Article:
When you are competing you are not striving for holiness by Martina Casey

Have you ever heard the phrase that competition is envy’s ugly sister? As a society we idolize a winner. Our culture doesn’t judge people based on their holiness or piety but on the number of degrees, trophies and worldly connections they have. We root for our favorite team, we like to win in a friendly tennis match, in general, we like to do better than the other. The antithesis of the way of our Lord. 

And it’s probably because competition is such a standard part of our culture that it’s also part of our everyday Christian lives. But it shouldn’t be so. In Philippians 2:3, St. Paul says: “Do nothing from rivalry or conceit, but in humility count others more significant than yourselves.” 

If we examined ourselves honestly, would we be able to recall the last time we genuinely and humbly regarded another more significant than ourselves? Let’s take a look at five ways we can turn that around and use worldly competition for Christian profit: 

Don’t just talk. Listen. And I mean genuinely listen. Everyone has a story. Everyone wants to tell their story. Even if you have nothing in common with another person, you’d be surprised by how much someone will share simply by giving them the space to be themselves, and there’s no better way to do that than to be a good listener.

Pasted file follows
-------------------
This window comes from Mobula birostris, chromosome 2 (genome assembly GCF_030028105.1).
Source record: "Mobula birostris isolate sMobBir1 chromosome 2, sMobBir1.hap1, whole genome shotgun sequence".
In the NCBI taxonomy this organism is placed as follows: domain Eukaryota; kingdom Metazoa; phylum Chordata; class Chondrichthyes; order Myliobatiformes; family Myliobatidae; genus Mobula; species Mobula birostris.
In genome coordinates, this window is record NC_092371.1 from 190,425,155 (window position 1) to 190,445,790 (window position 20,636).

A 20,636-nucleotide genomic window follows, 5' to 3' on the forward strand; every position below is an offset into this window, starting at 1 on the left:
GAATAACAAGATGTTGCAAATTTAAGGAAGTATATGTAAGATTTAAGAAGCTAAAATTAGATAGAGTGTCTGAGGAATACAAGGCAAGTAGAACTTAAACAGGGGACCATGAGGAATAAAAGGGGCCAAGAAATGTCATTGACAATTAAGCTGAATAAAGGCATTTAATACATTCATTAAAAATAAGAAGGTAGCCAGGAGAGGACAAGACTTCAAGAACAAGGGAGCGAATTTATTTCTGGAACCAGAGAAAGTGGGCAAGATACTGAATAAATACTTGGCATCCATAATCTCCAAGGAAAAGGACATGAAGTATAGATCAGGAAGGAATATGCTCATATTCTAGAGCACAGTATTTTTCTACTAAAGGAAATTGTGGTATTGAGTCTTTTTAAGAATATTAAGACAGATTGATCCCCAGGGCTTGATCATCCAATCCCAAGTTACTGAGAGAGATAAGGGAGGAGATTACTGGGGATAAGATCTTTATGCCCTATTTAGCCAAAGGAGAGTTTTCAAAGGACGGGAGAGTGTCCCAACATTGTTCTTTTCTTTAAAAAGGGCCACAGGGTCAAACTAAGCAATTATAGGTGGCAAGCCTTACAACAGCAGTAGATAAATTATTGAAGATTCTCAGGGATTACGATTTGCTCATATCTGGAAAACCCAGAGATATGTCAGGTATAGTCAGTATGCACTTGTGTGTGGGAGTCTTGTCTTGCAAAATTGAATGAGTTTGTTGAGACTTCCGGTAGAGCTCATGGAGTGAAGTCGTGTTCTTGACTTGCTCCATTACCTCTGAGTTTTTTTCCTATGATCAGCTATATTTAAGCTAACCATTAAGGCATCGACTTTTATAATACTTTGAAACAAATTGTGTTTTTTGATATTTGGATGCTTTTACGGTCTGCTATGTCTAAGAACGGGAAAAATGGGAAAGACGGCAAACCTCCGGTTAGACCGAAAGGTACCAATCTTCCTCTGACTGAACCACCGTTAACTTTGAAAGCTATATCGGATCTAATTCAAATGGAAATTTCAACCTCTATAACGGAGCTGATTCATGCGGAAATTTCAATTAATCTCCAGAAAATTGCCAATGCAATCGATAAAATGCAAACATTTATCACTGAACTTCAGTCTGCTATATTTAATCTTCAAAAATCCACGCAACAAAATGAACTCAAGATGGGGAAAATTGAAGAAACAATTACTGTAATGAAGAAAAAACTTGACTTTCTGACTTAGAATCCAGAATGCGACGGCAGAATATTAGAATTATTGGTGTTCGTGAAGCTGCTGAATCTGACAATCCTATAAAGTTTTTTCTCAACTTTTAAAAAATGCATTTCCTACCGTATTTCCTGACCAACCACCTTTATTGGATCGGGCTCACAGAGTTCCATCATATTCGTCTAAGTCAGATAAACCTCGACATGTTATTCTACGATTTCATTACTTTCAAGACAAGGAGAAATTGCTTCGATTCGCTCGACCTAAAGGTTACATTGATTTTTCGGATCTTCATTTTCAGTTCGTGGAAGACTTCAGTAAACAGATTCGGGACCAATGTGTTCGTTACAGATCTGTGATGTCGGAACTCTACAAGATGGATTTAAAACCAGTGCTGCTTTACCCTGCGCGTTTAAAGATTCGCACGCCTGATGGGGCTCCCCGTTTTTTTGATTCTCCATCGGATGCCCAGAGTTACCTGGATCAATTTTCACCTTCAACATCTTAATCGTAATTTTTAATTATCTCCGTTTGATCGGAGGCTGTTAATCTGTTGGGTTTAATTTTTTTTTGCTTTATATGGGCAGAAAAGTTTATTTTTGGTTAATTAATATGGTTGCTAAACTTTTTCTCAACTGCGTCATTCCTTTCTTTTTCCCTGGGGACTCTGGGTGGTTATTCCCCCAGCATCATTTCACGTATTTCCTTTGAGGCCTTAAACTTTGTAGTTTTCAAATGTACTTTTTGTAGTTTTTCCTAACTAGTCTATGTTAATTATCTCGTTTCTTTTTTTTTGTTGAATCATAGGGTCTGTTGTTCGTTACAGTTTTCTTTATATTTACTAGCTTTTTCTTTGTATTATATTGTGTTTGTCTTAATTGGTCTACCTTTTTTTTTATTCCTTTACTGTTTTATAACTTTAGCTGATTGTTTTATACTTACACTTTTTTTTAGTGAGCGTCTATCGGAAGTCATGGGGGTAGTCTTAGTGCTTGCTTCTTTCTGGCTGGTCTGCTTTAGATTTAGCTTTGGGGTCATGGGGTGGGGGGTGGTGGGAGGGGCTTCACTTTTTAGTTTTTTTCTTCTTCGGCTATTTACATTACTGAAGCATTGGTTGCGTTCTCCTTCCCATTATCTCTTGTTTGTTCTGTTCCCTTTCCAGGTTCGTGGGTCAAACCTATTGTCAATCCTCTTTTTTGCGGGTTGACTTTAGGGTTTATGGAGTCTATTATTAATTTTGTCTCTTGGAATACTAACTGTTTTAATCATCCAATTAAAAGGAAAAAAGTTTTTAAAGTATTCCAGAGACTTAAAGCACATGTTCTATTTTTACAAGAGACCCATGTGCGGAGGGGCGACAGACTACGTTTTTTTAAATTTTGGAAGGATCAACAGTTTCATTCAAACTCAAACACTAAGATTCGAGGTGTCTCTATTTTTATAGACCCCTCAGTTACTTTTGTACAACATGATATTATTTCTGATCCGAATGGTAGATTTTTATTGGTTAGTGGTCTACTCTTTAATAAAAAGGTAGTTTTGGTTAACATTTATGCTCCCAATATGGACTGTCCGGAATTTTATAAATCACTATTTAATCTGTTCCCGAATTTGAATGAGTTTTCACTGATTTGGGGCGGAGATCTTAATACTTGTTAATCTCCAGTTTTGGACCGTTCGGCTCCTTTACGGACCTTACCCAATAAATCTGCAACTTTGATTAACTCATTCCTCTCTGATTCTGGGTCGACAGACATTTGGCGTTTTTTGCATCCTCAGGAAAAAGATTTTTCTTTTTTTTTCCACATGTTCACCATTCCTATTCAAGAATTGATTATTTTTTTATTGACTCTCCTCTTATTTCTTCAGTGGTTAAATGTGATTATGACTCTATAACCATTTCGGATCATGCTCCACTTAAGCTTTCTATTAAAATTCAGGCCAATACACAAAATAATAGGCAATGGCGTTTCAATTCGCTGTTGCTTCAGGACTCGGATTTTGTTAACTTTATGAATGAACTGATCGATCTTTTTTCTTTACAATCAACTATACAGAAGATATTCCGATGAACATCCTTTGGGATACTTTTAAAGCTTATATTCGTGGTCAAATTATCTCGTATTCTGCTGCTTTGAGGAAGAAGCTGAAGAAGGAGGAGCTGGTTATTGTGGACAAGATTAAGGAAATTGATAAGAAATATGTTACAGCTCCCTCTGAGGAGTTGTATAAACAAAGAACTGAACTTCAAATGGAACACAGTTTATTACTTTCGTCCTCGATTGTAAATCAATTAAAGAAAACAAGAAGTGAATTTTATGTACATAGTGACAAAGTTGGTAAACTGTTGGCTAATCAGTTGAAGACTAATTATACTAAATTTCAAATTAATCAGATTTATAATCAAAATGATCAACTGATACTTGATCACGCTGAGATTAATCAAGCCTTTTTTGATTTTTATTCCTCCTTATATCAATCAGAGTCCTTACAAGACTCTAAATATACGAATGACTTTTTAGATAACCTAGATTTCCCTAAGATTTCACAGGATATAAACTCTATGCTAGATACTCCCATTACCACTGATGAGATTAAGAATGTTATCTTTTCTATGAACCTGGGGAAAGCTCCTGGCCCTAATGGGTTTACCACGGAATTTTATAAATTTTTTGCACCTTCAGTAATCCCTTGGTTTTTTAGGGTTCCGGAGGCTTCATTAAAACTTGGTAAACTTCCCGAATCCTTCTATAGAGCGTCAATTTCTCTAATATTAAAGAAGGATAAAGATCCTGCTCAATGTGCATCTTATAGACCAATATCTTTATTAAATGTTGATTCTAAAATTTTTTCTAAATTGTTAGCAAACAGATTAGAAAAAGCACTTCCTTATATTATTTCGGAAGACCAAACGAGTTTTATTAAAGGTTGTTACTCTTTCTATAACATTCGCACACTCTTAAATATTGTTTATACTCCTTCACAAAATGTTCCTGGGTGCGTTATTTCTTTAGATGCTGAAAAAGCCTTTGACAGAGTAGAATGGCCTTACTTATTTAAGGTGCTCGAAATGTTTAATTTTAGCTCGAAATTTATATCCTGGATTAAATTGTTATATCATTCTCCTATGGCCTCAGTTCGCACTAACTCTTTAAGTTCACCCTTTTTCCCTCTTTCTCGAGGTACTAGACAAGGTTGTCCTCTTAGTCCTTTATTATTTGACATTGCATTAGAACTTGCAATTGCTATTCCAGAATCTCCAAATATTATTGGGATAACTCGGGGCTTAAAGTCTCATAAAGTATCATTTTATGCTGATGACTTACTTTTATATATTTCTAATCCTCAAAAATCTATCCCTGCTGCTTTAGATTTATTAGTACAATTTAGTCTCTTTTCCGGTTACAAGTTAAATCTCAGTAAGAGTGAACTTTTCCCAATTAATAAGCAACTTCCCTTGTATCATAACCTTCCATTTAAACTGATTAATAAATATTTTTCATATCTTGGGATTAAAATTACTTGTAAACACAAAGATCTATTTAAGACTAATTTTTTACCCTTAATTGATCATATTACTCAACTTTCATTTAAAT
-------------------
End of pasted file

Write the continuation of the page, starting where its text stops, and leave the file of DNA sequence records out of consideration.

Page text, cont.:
Ask genuine questions without being nosy. I find the best way to do that is to listen first and ask follow up questions. Generally, a person will only reveal what they are comfortable with. Of course, this is hard when the person you are talking to is only interested in telling you about how great they are. With the grace of God, look past that because we all have insecurities. If someone’s trying to impress you, that means they like you, disarm them with your love. Which brings me to:

Don’t judge. This is really hard. I tend to jump to conclusions without truly understanding a situation or the person. One of the best pieces of advice I’ve gotten since becoming a mom is that everyone needs someone to understand. This was parenting advice, but it applies to all situations in life. We all want someone to understand. And judging does such a disservice to that. Frankly, it injures the dignity of the other because ultimately, we don’t know the person’s heart. 

Have a sense of (self-abasing) humor. One of my favorite ways to break the ice is to joke about my own ineptitude, for example, I’m a terrible baker because I don’t follow recipes. I have an inexplicable urge to wing it or entirely change the recipe. This makes for liquified cookies and inedible, rock-hard cakes which then makes for funny banter. But don’t do what I just did here, talk about baking when the conversation is about competition, that is, your banter should happen within the context of the conversation. Doing it otherwise would draw attention to yourself, rather than the other. 

Don’t say “me too,” and sometimes the “me too” will be what connects you, that’s not what I mean. The “me too” I’m taking about is the “me too, up you one.” Unless you are trying to encourage someone by sharing your experience or need help or advice yourself, its best to stay away from “me too.” 

Let’s pray for each other. May the Lord give us the grace to compete only in the one race worth running that St. Paul talks about in 2 Timothy 4:7, “I have fought the good fight, I have finished the course, I have kept the faith…” 

St. Therese of Lisieux pray for us!

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